Permafrost research at DTU

Critical community infrastructure on permafrost

Beautiful aurora borealis, Sisimiut

Application of geophysical methods to mapping and monitoring permafrost

Complex cryostructure in exposed permafrost of river bank

Geotechnical drilling and sampling in permafrost

Nærbillede af base og stempel. Begge er konstrueret med køling og mulighed for dræning af overskydende vand fra smeltende is.

State-of-the-art experimental facilities for permafrost research

Eksempel på kerne af isholdig permafrost fra Ilulissat (2018), som kan udsættes for deformationsforsøg i thaw strain cellen.

Ice lenses in a permafrost core

Permafrost research at DTU Civil Engineering

Permafrost is defined as soil or rock with a temperature that remains below 0 °C for two or more consecutive years. The existence of permafrost is related to the climate, as mainly the energy balance at the ground surface drives the ground temperature regime. Globally, permafrost affects approximately 24% of Earth’s land areas.

In Greenland, more than 75% of the ice-free area is affected, and most communities north of Maniitsoq are situated in areas with permafrost. Knowledge about permafrost ice content is essential for evaluation of ground and rock slope stability under the impact of climate warming. Thawing of the permafrost results in melting of ground ice and a risk of differential settlements and slope instability constituting a hazard to the maintenance of existing and construction of new infrastructure.

This site presents the ongoing permafrost research activities at the Department of Civil Engineering and the research center Arctic DTU.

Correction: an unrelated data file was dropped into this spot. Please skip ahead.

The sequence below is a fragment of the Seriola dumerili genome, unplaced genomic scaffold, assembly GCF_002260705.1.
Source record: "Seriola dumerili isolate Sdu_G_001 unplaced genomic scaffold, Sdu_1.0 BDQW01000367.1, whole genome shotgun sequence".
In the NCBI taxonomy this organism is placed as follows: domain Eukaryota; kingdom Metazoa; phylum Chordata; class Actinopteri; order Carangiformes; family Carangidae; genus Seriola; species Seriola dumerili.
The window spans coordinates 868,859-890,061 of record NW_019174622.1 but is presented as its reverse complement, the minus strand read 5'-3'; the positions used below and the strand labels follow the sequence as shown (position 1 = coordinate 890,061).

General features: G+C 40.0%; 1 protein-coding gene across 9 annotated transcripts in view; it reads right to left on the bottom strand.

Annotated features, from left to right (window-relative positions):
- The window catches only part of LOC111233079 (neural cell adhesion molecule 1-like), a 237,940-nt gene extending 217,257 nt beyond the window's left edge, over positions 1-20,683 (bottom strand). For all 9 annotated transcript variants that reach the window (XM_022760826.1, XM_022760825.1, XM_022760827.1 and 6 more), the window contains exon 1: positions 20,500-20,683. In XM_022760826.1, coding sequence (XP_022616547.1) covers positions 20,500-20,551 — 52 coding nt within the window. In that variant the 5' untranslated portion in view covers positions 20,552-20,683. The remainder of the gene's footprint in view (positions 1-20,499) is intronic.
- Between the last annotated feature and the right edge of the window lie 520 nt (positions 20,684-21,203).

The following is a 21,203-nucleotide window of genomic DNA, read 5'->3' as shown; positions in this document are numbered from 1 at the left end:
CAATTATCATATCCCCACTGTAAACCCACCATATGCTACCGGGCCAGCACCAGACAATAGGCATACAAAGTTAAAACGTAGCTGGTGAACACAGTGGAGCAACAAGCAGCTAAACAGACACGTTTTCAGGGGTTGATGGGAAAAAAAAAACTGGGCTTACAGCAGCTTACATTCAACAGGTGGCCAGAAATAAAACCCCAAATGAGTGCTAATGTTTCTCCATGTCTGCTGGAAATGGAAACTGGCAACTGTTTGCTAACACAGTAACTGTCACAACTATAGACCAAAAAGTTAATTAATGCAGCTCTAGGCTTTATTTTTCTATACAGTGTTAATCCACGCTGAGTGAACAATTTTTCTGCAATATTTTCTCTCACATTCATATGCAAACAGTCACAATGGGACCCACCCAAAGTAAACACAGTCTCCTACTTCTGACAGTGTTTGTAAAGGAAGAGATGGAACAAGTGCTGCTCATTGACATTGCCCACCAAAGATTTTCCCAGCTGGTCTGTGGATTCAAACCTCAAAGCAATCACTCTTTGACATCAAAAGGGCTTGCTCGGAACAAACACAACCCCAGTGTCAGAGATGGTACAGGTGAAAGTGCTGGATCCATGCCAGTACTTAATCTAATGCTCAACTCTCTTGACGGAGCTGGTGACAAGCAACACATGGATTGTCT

Selected ongoing projects

Greenland Integrated Observing System

Establishing world-class research infrastructure for long-term monitoring of essential climate, ecosystem and societal variables in Greenland. DTU Civil Engineering contributes with a network of permafrost monitoring stations



EU H2020 projekt

Impacts of thawing coastal and subsea permafrost on coastal communities in the Arctic and the global climate system



Properties of saline permafrost

Salinity effects on heat transfer in permafrost soils and the impact of climate warming on stability of critical infrastructure in Greenland



Regional scale mountain permafrost in Greenland

Siku Aajuitsoq develops regional scale knowledge of mountain permafrost in central west Greenland. It covers a Sisimiut-Kangerlusuaq transect where mountain permafrost is surveyed using temperature monitoring and geophysics. 



Temperature Monitoring of Rockwalls in the Arctic

Developing a protocol for rock wall monitoring based on temperature logging and geophysics, to characterize the impacts of climate change on rock wall stability and its impact on communities in Greenland


Anticipating future stability of Arctic key infrastructure

This project aims to develop accurate, quantitative geophysical subsurface characterization methods along with methodologies for the use the geophysics to map permafrost degrading in an infrastructure setting.


Past projects


Fjeld- og Sprængstensegenskaber i Grønland

Collecting and systematising Greenland data on Rock and Blastrock properties.




Active Layer Monitoring for Infrastructure Management

Using satellite radar interferometry (InSAR) to map the seasonal variations in surface deformation in support of planning, construction and maintenance of infrastructure in Greenland